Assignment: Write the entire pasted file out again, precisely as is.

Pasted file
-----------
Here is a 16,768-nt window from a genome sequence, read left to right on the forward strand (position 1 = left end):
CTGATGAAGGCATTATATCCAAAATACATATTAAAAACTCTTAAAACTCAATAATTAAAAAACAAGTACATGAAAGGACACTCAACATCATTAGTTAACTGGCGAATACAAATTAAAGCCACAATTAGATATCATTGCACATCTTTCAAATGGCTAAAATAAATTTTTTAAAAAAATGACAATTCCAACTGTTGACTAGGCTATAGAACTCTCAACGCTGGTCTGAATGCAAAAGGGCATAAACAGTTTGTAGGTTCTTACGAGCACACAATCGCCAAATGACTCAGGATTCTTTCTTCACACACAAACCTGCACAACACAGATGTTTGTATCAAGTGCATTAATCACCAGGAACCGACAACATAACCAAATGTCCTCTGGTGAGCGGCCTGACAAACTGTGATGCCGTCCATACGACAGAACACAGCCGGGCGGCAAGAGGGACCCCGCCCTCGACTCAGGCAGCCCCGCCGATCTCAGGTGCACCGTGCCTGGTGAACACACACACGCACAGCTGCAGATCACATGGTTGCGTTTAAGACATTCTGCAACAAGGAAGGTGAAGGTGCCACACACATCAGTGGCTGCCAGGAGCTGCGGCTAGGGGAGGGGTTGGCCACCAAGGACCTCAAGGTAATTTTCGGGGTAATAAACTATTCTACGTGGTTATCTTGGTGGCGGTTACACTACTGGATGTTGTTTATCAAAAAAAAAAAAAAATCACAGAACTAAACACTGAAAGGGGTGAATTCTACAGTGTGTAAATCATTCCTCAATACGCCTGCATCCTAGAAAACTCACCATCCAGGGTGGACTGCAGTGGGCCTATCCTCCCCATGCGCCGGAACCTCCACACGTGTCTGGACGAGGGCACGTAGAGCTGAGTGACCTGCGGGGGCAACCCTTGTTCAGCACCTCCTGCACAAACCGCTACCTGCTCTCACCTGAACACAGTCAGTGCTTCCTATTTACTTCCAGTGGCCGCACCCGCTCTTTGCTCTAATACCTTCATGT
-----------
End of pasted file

Here is a 16,768-nt window from a genome sequence, read left to right on the forward strand (position 1 = left end):
CTGATGAAGGCATTATATCCAAAATACATATTAAAAACTCTTAAAACTCAATAATTAAAAAACAAGTACATGAAAGGACACTCAACATCATTAGTTAACTGGCGAATACAAATTAAAGCCACAATTAGATATCATTGCACATCTTTCAAATGGCTAAAATAAATTTTTTAAAAAAATGACAATTCCAACTGTTGACTAGGCTATAGAACTCTCAACGCTGGTCTGAATGCAAAAGGGCATAAACAGTTTGTAGGTTCTTACGAGCACACAATCGCCAAATGACTCAGGATTCTTTCTTCACACACAAACCTGCACAACACAGATGTTTGTATCAAGTGCATTAATCACCAGGAACCGACAACATAACCAAATGTCCTCTGGTGAGCGGCCTGACAAACTGTGATGCCGTCCATACGACAGAACACAGCCGGGCGGCAAGAGGGACCCCGCCCTCGACTCAGGCAGCCCCGCCGATCTCAGGTGCACCGTGCCTGGTGAACACACACACGCACAGCTGCAGATCACATGGTTGCGTTTAAGACATTCTGCAACAAGGAAGGTGAAGGTGCCACACACATCAGTGGCTGCCAGGAGCTGCGGCTAGGGGAGGGGTTGGCCACCAAGGACCTCAAGGTAATTTTCGGGGTAATAAACTATTCTACGTGGTTATCTTGGTGGCGGTTACACTACTGGATGTTGTTTATCAAAAAAAAAAAAAAATCACAGAACTAAACACTGAAAGGGGTGAATTCTACAGTGTGTAAATCATTCCTCAATACGCCTGCATCCTAGAAAACTCACCATCCAGGGTGGACTGCAGTGGGCCTATCCTCCCCATGCGCCGGAACCTCCACACGTGTCTGGACGAGGGCACGTAGAGCTGAGTGACCTGCGGGGGCAACCCTTGTTCAGCACCTCCTGCACAAACCGCTACCTGCTCTCACCTGAACACAGTCAGTGCTTCCTATTTACTTCCAGTGGCCGCACCCGCTCTTTGCTCTAATACCTTCATGT